Hope is such a fragile and precious thing. Without it, we begin to die on the inside. With it, almost anything is possible. Many people are on the edge of hope and despair. The children in our neighborhood have their dreams, but they are so fragile. I'm working with young African-American men from the streets who are trying to negotiate a national gang truce and begin to rebuild their own communities, in the aftermath of Los Angeles. You can offer hope, or just further confirm their cynical view of our n ation's political leaders.
Some of us believe that a religious, moral, and ethical perspective on politics could help shape a new and more fruitful political discussion. It is time for another spiritual alternative - distinct from both the conservative and liberal religious ideologies that have dominated our public discussion. A prophetic, inclusive faith could speak to the hunger among us for both personal and social transformation. Such a movement must be pluralistic and nonsectarian. An independent moral voice is much needed, a nd is something the religious community could help provide.
As an alternative to the religious right a new movement of religious conscience must also insist on a vital connection between politics and morality. In so doing, it could provide a reservoir of prophetic imagination.
Your temptation may be to seek support from the established bastions of liberal religion and make your own alliances there. But does establishment religion have enough conviction to match the fundamentalist impulse? Such religion is too often, "dry, lifeless, and Godless," to quote Michael Lerner, the editor of Tikkun. To put it painfully, too much liberal religion today lacks faith and, like its conservative counterpart, is preoccupied with worldly power.
WHY not listen to other voices? Over the last few decades, a real alternative in American religious life has begun to emerge, despite the media's inattention. We are learning that our political problems require a moral and spiritual awakening. Our economic crisis is at heart a profound failure to love our neighbor as ourself. Our lack of satisfying relationships is the ethical consequence of regarding things as more important than people, and treating people the same way we have too often treated nature - as ours to use as we will. In this sense, prophetic religion seeks to bring healing to what might be regarded as the sins of racism, sexism, and poverty. It's a perspective that South African Archbishop Desmond Tutu is now calling "the spirituality of transformation."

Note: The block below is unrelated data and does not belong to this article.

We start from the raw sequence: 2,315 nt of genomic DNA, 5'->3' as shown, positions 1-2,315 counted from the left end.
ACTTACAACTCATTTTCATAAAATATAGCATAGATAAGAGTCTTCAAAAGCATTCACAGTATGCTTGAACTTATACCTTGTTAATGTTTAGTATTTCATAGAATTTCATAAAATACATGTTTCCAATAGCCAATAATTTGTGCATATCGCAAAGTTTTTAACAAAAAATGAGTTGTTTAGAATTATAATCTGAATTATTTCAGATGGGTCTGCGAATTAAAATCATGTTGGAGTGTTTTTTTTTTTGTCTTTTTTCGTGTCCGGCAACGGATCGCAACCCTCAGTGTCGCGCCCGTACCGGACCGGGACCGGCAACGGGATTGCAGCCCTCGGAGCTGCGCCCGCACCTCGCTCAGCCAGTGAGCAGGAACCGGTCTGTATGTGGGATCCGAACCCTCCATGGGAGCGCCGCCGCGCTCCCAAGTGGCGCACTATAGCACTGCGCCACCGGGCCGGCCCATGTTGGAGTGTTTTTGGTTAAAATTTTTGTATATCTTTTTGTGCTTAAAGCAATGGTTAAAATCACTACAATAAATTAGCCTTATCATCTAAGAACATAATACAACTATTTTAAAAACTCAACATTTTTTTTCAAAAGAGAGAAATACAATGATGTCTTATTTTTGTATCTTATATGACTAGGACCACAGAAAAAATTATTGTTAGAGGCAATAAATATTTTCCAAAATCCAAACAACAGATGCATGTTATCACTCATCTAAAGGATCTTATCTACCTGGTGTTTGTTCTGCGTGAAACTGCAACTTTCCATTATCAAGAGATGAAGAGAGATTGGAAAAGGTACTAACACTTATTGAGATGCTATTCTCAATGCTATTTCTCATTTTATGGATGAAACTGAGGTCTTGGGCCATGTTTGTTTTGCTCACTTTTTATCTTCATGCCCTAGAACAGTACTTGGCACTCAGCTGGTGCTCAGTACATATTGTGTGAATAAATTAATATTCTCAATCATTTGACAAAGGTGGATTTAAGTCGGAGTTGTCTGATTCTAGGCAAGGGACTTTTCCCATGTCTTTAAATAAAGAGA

After many long years of suffocation by the political and religious right, we hope that the change in government provides some "space" for new possibilities. We invite you to do what your best self knows is right, push you to take your own ideals seriously, and pull you along to the deepest meaning of the populist symbols you have already well employed. We will offer support when we believe what you are trying to do is consistent with the religious values you espouse, engage with you in mutual dialogue i f you seek it, challenge you when we disagree, and yes, oppose compromises on matters too important for expediency.
That is the role that religious communities are supposed to play - an independent voice for spiritual renewal. Perhaps as you try to be faithful to your own public vocation, and we try to be faithful to our prophetic vocation, a constructive and creative relationship may be possible.